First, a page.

Background: The relationship between mastitis and antiretroviral therapy among HIV-positive, breast-feeding women is unclear.
Methods: In the Breastfeeding, Antiretrovirals, and Nutrition (BAN) study, conducted in Lilongwe, Malawi, 2369 mother-infant pairs were randomized to a nutritional supplement group and to one of three treatment groups: maternal antiretroviral therapy (ART), infant nevirapine (NVP) or standard of care for 24 weeks of exclusive breast-feeding and 4 weeks of weaning. Among 1472 HIV-infected women who delivered live infants between 2004 and 2007, we estimated cumulative incidence functions and sub-distribution hazard ratios (HR) of mastitis or breast inflammation comparing women in maternal ART (n = 487) or infant nevirapine (n = 492) groups to the standard of care (n = 493). Nutritional supplement groups (743 took, 729 did not) were also compared.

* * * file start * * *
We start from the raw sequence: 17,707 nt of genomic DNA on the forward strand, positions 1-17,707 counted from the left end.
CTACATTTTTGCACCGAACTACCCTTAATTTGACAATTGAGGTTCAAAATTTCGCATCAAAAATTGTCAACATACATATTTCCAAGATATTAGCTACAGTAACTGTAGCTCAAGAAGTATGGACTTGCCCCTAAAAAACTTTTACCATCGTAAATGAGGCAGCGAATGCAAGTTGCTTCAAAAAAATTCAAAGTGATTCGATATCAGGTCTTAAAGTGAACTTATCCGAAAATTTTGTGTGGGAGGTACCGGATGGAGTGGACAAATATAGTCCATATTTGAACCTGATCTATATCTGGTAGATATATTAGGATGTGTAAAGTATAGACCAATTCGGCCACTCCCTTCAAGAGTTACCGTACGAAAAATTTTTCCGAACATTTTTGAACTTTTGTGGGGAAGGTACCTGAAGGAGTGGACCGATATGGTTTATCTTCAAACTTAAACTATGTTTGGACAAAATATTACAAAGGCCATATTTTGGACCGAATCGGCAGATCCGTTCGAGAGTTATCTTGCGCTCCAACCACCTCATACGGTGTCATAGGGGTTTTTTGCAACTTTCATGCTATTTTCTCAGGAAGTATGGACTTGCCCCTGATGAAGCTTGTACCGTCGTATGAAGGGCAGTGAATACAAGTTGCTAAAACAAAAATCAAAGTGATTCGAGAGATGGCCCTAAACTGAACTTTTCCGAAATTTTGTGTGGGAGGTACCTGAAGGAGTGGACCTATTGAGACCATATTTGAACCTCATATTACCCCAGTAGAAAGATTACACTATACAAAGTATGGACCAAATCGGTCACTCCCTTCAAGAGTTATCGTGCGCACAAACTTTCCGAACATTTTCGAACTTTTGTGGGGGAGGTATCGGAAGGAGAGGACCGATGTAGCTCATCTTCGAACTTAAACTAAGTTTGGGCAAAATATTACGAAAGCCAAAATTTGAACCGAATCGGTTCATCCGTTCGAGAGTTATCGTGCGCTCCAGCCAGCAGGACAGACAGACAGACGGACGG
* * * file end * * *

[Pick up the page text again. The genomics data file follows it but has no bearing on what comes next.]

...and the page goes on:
Results: Through 28-weeks post-partum, 102 of 1472 women experienced at least one occurrence of mastitis or breast inflammation. The 28-week risk was higher for maternal ART (risk difference (RD) 4.5, 95% confidence interval (CI) 0.9, 8.1) and infant NVP (RD 3.6, 95% CI 0.3, 6.9) compared to standard of care. The hazard of late-appearing mastitis or breast inflammation (from week 5-28) was also higher for maternal ART (HR 6.7, 95% CI 2.0, 22.6) and infant NVP (HR 5.1, 95% CI 1.5, 17. 5) compared to the standard of care.
Conclusions: Mastitis or breast inflammation while breast-feeding is a possible side effect for women taking prophylactic ART and women whose infants take NVP, warranting additional research in the context of postnatal HIV transmission.
Keywords: Mastitis; breast-feeding; human immunodeficiency virus; infant nevirapine; prophylactic antiretroviral therapy.
© 2017 John Wiley & Sons Ltd.